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Sparx ‘Rising Sun’ Leads Japan Small Cap Funds With 26% Return


Date: Thursday, December 3, 2009
Author: Tomoko Yamazaki and Shunichi Ozasa, Bloomberg

Sparx Asset Management Co.’s Tadahiro Fujimura led a 26 percent return for his Rising Sun fund this year, the best performer in the Asian market with the worst returns for smaller companies.

The 1.2 billion yen ($14 million) fund, also known as Sparx Japan Small Cap Fund, ranks top among the 25 funds that invest in the nation’s small-cap stocks, according to Bloomberg data.

Japan’s small caps, which generate about 80 percent of sales in the domestic market, stand to benefit as a surging yen cuts costs, Fujimura said. The fund’s top holdings as of the end of October were mobile-phone service provider MTI Ltd. and Next Co., a real estate information company.

“Japan is undergoing major changes and the smaller, emerging companies will see the biggest growth going forward,” said Fujimura, 45, who has invested in the market for Japan’s smaller companies for more than a decade. “Picking those that are going to survive is as difficult as winning the lottery.”

The Jasdaq Stock Index, the benchmark for Japanese small caps with a median market capitalization of $31 million, is down 4.6 percent this year, the fourth-worst performer among 344 indexes in Asia.

The Rising Sun fund, started in October 2000, invests in companies with market capitalizations in the bottom 30 percent of listed firms. It had stakes in 54 companies as of Oct. 15, with 60 percent of them being those that depend on domestic demand.

MTI, which provides voice mail and text content services for mobile phones, and Next were selected as they were judged cheap on gauges such as price-earnings ratios, Fujimura said. Both Tokyo-based firms have doubled in value this year.

Domestic Focus

Small caps will benefit from the stronger yen, which rose to a 14-year high against the dollar last week, through cheaper import prices, Fujimura said. Domestic-focused small companies also are sheltered from losses on repatriated earnings faced by major exporters.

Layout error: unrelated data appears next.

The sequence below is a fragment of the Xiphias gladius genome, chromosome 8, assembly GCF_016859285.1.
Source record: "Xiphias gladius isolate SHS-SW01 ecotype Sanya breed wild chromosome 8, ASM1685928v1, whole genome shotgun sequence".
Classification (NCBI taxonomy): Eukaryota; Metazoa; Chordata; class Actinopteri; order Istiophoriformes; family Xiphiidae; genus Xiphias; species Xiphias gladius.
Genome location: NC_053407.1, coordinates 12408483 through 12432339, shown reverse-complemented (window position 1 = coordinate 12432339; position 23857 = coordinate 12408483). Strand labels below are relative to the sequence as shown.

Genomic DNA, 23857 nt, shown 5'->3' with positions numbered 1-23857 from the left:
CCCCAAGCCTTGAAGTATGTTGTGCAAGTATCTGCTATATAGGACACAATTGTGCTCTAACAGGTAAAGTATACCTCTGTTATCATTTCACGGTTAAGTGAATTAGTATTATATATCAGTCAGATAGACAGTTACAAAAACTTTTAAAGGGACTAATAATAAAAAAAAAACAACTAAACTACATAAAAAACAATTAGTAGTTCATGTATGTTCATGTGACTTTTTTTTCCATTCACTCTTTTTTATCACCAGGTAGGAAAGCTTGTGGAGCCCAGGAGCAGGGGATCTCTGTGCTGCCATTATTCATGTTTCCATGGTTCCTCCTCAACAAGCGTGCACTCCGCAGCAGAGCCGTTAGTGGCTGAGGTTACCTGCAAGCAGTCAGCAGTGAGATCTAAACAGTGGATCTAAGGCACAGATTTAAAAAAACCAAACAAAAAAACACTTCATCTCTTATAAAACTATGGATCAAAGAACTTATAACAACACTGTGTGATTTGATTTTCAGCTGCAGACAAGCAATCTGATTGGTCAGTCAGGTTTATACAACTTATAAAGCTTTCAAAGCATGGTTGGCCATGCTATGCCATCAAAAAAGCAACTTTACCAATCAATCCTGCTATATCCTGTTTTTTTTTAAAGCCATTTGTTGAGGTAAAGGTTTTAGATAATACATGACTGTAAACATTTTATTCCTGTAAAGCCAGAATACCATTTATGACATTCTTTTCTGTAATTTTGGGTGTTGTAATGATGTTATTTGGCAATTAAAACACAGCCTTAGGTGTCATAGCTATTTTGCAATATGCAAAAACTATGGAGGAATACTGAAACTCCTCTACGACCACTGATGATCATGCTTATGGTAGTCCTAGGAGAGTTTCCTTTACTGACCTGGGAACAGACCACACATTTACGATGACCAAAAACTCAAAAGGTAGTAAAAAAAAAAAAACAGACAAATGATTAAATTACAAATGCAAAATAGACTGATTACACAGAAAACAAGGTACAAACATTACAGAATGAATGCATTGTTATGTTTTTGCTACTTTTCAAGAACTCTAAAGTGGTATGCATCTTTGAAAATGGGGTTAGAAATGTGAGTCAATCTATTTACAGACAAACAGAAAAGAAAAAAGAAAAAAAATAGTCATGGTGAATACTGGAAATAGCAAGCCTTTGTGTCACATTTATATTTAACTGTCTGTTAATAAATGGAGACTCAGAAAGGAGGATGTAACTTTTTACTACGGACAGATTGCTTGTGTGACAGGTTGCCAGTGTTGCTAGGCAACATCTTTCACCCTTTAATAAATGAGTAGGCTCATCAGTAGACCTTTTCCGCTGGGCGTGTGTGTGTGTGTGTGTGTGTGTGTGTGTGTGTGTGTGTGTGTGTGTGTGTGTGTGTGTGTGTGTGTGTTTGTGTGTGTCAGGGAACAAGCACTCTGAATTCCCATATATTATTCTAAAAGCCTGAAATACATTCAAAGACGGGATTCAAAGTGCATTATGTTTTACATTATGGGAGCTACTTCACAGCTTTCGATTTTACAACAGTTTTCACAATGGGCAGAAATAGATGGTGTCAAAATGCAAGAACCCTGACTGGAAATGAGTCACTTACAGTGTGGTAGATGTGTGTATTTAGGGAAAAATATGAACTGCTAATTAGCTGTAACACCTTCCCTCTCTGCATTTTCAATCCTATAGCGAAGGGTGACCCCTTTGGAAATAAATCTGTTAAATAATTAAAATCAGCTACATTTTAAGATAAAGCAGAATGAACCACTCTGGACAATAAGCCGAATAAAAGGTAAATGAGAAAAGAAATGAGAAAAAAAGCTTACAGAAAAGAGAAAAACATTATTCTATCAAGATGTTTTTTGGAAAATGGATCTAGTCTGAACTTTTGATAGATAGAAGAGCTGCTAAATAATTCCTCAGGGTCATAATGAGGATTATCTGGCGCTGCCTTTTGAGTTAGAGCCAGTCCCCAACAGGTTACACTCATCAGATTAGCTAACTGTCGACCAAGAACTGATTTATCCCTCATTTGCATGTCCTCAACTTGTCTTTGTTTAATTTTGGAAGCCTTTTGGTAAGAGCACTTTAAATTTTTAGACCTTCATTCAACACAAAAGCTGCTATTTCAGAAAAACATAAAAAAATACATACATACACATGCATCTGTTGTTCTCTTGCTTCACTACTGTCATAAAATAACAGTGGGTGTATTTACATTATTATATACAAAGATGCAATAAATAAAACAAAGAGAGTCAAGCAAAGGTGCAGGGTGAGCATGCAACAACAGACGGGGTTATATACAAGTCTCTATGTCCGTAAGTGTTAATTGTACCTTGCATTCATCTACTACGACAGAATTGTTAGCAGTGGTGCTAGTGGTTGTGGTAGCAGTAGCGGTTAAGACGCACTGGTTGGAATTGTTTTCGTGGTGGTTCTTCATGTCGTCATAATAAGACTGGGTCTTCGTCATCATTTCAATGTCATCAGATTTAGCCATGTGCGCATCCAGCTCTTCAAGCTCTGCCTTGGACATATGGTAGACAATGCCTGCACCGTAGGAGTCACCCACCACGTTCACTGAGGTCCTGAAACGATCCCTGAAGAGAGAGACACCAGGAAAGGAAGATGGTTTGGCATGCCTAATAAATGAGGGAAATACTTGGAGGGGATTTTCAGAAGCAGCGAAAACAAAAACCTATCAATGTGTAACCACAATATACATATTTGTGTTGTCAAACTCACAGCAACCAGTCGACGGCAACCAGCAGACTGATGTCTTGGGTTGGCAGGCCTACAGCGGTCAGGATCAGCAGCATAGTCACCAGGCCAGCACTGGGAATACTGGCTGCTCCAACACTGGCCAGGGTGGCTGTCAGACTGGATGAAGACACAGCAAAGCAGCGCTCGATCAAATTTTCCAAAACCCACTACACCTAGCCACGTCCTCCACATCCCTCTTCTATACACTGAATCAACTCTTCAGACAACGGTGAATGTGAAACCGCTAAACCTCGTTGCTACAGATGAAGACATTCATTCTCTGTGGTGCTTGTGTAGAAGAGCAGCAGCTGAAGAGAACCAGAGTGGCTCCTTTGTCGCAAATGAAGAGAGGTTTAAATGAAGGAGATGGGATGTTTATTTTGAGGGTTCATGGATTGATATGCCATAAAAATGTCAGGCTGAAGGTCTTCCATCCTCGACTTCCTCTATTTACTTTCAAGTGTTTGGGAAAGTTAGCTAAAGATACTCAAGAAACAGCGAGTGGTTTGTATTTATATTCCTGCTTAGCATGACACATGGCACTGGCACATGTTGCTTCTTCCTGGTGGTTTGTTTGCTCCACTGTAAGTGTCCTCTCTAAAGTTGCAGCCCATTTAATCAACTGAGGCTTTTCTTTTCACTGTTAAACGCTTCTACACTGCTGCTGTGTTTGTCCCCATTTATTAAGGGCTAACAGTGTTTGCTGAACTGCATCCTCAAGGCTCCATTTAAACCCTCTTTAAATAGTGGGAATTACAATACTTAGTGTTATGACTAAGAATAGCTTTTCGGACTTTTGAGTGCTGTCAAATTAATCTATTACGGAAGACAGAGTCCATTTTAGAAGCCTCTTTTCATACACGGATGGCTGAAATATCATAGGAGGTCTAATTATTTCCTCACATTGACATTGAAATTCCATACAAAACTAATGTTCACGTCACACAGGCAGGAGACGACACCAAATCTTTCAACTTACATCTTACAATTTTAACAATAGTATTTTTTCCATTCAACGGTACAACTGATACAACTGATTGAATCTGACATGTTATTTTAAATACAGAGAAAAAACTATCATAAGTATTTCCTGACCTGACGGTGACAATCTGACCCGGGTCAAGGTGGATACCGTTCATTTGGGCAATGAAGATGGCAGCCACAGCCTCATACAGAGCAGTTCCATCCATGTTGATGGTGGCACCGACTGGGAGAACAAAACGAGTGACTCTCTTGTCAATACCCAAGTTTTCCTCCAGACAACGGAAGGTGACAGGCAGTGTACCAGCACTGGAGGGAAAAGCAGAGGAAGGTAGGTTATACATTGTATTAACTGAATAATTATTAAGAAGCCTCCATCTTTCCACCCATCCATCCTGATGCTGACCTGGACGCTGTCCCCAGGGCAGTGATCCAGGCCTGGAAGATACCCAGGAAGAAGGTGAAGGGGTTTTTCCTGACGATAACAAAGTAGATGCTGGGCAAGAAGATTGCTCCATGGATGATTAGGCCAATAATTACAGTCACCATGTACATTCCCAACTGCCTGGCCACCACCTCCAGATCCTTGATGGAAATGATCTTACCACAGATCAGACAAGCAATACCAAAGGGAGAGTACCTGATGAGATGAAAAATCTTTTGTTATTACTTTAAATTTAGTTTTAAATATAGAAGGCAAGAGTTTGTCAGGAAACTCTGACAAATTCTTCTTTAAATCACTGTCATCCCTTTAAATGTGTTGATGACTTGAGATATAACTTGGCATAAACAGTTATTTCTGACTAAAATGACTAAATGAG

Companies such as Tact Home Co., a homebuilder, and Epco Co., a designer of water systems for residential buildings, both based in Tokyo, may see increased demand from the government’s tax incentives for purchasing houses as well as a trend to build more ecologically friendly homes, Fujimura said.

Still, there were opportunities in some export-orientated small caps with earnings growth, Fujimura said. Companies such as Fujitsu General Ltd., which makes air-conditioning units, have strong brands in the Middle East and Europe, he said.

The financial problems at state-run Dubai World wouldn’t lead to a bigger crisis in financial markets, Fujimura said.

Market Rout

Dubai’s government said last week that Dubai World would seek a standstill agreement with creditors and an extension of loan maturities until at least May 30, 2010. The announcement led to the biggest declines in Asian shares in three months and Europe’s worst rout since April.

“It was only natural for us to see some sort of correction in the market after the recent run-up,” Fujimura said. “I’m still betting that we will see small-cap stocks continue having a good run for another couple of years.”

Sparx Asset is the investment arm of Sparx Group Co., Asia’s biggest hedge-fund firm. Total assets managed by Sparx have dropped more than 60 percent from an August 2006 peak, and stood at 631 billion yen as of October.

Bloomberg defines small-cap companies as those with a market capitalization of less than $1 billion.

To contact the reporters on this story: Tomoko Yamazaki in Tokyo at tyamazaki@bloomberg.net; Shunichi Ozasa in Tokyo at sozasa@bloomberg.net